It seems to me that all of these are related. What is the difference?
Piping is used to perform a sequence of operations on some value (just like piping in Unix). The input to each function is the output of the previous function. Obviously this requires each function take a single arg.
>>) is similar in that it calls two functions in sequence (i.e., the output of the first is the input to the second) but it returns a function instead of immediately invoking the sequence.
Currying creates a new function by applying 1 to N-1 args to a function of N args
So, composition and currying are used to create functions whereas piping is used for invocation. Composition and currying differ in the way they create new functions (by applying args vs chaining).
In addition to what Daniel wrote, there is a very close correspondence between piping (the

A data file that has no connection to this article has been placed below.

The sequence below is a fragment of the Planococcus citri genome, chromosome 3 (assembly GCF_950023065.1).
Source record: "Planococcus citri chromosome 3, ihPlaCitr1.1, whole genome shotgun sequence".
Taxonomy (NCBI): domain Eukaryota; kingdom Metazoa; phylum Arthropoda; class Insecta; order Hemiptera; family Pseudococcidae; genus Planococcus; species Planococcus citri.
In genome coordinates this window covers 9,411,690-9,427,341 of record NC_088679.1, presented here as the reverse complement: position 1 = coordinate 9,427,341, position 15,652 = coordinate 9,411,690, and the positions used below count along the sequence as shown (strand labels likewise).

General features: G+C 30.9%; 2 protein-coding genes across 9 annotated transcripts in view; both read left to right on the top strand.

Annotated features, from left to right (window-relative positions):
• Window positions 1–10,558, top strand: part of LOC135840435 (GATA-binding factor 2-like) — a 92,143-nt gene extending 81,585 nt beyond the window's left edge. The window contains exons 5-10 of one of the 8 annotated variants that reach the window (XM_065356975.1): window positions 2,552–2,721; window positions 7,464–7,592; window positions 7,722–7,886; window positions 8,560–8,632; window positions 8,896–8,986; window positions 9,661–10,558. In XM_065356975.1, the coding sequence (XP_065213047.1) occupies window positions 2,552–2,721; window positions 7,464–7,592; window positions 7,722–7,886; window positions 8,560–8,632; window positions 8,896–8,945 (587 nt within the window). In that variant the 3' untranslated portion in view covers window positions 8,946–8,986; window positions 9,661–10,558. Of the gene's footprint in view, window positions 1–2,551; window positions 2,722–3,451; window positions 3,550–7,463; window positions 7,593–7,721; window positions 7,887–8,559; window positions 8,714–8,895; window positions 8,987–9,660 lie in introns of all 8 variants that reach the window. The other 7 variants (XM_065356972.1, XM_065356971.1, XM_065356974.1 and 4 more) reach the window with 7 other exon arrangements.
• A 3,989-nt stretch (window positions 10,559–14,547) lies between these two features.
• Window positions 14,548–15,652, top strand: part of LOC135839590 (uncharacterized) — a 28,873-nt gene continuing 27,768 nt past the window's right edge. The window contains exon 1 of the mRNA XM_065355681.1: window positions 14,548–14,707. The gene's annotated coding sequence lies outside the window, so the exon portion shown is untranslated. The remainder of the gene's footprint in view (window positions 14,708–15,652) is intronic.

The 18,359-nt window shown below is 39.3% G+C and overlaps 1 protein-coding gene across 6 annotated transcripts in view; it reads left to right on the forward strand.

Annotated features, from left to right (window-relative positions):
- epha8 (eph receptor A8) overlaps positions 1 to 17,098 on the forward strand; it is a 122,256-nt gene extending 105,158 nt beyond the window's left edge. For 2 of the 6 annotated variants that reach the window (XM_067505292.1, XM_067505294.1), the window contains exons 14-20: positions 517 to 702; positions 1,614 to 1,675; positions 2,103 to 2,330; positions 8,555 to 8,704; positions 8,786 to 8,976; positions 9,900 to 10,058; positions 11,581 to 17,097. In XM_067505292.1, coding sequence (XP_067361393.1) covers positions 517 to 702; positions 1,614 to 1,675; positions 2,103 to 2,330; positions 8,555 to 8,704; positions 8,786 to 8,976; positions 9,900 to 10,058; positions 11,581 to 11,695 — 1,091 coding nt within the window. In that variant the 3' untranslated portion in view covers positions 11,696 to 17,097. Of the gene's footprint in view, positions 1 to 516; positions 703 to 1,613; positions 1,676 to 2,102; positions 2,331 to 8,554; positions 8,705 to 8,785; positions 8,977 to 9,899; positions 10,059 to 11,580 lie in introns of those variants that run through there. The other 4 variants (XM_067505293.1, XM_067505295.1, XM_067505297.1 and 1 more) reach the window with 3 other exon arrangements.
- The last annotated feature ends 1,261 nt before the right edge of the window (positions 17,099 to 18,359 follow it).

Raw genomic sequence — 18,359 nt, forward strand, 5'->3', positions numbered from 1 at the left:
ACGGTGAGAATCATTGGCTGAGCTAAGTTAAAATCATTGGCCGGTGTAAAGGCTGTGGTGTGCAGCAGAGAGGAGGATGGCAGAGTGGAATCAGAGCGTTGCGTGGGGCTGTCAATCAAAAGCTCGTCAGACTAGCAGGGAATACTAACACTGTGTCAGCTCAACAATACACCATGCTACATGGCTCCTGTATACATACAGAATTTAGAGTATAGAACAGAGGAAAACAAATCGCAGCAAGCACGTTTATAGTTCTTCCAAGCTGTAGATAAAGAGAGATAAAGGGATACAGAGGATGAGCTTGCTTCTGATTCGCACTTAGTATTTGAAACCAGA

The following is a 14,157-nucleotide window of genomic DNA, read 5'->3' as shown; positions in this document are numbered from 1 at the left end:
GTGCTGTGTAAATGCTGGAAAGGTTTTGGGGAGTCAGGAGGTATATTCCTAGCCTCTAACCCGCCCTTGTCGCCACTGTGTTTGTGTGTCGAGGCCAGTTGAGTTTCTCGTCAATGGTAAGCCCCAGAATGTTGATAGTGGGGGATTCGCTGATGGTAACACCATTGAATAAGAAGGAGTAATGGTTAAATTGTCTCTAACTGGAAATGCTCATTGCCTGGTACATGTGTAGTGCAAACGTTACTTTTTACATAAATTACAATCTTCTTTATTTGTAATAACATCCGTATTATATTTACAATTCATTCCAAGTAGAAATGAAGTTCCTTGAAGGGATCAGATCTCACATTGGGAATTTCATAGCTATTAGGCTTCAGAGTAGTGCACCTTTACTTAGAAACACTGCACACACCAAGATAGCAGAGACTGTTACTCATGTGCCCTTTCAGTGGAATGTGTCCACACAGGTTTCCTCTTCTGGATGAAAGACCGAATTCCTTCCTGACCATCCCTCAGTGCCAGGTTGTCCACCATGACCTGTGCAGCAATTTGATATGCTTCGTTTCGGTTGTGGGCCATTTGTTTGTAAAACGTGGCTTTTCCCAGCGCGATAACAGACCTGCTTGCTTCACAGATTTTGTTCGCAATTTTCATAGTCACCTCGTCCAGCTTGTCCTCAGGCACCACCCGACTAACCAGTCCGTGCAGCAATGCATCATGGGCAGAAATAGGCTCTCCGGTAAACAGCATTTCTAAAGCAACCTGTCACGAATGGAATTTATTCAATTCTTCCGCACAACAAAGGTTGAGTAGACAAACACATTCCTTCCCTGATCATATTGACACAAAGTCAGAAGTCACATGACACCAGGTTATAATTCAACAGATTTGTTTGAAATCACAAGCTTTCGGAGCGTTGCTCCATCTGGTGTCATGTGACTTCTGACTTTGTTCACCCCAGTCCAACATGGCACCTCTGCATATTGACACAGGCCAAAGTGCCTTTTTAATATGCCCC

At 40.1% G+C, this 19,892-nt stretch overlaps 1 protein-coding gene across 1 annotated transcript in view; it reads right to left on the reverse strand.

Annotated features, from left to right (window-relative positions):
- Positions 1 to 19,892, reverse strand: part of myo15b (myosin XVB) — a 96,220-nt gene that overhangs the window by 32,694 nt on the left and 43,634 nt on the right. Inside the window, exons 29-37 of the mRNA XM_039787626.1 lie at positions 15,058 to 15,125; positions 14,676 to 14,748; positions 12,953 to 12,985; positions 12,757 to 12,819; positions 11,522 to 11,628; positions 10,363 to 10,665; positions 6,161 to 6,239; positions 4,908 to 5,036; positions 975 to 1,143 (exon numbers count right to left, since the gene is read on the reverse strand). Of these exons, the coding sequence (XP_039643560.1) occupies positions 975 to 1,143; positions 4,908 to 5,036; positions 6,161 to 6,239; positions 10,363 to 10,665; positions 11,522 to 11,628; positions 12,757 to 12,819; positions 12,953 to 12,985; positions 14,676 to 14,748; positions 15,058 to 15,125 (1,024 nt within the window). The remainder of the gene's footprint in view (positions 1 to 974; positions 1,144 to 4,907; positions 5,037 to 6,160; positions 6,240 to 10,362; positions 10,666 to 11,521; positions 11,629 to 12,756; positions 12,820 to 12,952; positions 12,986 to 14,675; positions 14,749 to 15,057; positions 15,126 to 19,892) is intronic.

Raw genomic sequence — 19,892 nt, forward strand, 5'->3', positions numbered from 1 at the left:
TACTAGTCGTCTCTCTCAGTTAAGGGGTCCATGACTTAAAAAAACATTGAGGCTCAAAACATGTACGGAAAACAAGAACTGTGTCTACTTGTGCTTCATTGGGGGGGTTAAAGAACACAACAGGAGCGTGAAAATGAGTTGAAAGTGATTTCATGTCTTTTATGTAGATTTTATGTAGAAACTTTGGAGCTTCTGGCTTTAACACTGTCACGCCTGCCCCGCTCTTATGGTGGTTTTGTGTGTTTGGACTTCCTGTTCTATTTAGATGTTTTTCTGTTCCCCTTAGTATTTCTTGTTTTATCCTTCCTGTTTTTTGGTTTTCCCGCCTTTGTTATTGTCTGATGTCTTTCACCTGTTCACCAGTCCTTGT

<| operators) and function composition (the
When you use piping to pass some data to a seqence of functions:
nums |> Seq.filter isOdd |> Seq.map square |> Seq.sum
... then this is equivalent to passing the input to a function obtained using function composition:
let composed = Seq.filter isOdd >> Seq.map square >> Seq.sum composed nums
In practice, this often means that you can replace function declaration that uses piping on the argument with a composition of functions (and use the fact that functions can be used as values). Here is an example:
// Explicit function declaration foo (fun x -> x |> bar |> goo) // Equivalent using function composition foo (bar >> goo)